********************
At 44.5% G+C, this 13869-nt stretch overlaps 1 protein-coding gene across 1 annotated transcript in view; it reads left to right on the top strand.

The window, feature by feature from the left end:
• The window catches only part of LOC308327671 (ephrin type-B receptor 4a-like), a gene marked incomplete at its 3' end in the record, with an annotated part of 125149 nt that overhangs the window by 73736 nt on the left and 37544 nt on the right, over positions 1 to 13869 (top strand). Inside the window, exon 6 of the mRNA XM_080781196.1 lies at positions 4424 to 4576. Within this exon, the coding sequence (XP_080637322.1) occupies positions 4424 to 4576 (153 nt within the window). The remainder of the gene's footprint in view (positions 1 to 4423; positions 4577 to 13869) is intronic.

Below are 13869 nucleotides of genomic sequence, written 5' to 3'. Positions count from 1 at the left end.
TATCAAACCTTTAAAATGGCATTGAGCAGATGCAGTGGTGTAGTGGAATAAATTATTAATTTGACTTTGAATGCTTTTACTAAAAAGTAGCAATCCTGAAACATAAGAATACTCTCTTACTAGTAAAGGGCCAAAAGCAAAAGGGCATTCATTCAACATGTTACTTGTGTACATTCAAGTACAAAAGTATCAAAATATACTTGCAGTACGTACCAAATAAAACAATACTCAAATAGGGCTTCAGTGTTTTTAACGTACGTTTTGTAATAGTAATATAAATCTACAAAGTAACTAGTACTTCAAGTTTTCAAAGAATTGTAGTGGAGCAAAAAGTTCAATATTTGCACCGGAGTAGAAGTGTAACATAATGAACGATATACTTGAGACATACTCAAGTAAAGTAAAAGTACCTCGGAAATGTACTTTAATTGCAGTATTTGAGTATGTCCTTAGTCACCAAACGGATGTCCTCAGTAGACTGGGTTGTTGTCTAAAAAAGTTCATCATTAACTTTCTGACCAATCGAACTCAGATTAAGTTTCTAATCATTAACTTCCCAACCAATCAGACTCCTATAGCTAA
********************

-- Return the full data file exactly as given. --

At 44.5% G+C, this 13869-nt stretch overlaps 1 protein-coding gene across 1 annotated transcript in view; it reads left to right on the top strand.

The window, feature by feature from the left end:
• The window catches only part of LOC308327671 (ephrin type-B receptor 4a-like), a gene marked incomplete at its 3' end in the record, with an annotated part of 125149 nt that overhangs the window by 73736 nt on the left and 37544 nt on the right, over positions 1 to 13869 (top strand). Inside the window, exon 6 of the mRNA XM_080781196.1 lies at positions 4424 to 4576. Within this exon, the coding sequence (XP_080637322.1) occupies positions 4424 to 4576 (153 nt within the window). The remainder of the gene's footprint in view (positions 1 to 4423; positions 4577 to 13869) is intronic.

Below are 13869 nucleotides of genomic sequence, written 5' to 3'. Positions count from 1 at the left end.
TATCAAACCTTTAAAATGGCATTGAGCAGATGCAGTGGTGTAGTGGAATAAATTATTAATTTGACTTTGAATGCTTTTACTAAAAAGTAGCAATCCTGAAACATAAGAATACTCTCTTACTAGTAAAGGGCCAAAAGCAAAAGGGCATTCATTCAACATGTTACTTGTGTACATTCAAGTACAAAAGTATCAAAATATACTTGCAGTACGTACCAAATAAAACAATACTCAAATAGGGCTTCAGTGTTTTTAACGTACGTTTTGTAATAGTAATATAAATCTACAAAGTAACTAGTACTTCAAGTTTTCAAAGAATTGTAGTGGAGCAAAAAGTTCAATATTTGCACCGGAGTAGAAGTGTAACATAATGAACGATATACTTGAGACATACTCAAGTAAAGTAAAAGTACCTCGGAAATGTACTTTAATTGCAGTATTTGAGTATGTCCTTAGTCACCAAACGGATGTCCTCAGTAGACTGGGTTGTTGTCTAAAAAAGTTCATCATTAACTTTCTGACCAATCGAACTCAGATTAAGTTTCTAATCATTAACTTCCCAACCAATCAGACTCCTATAGCTAA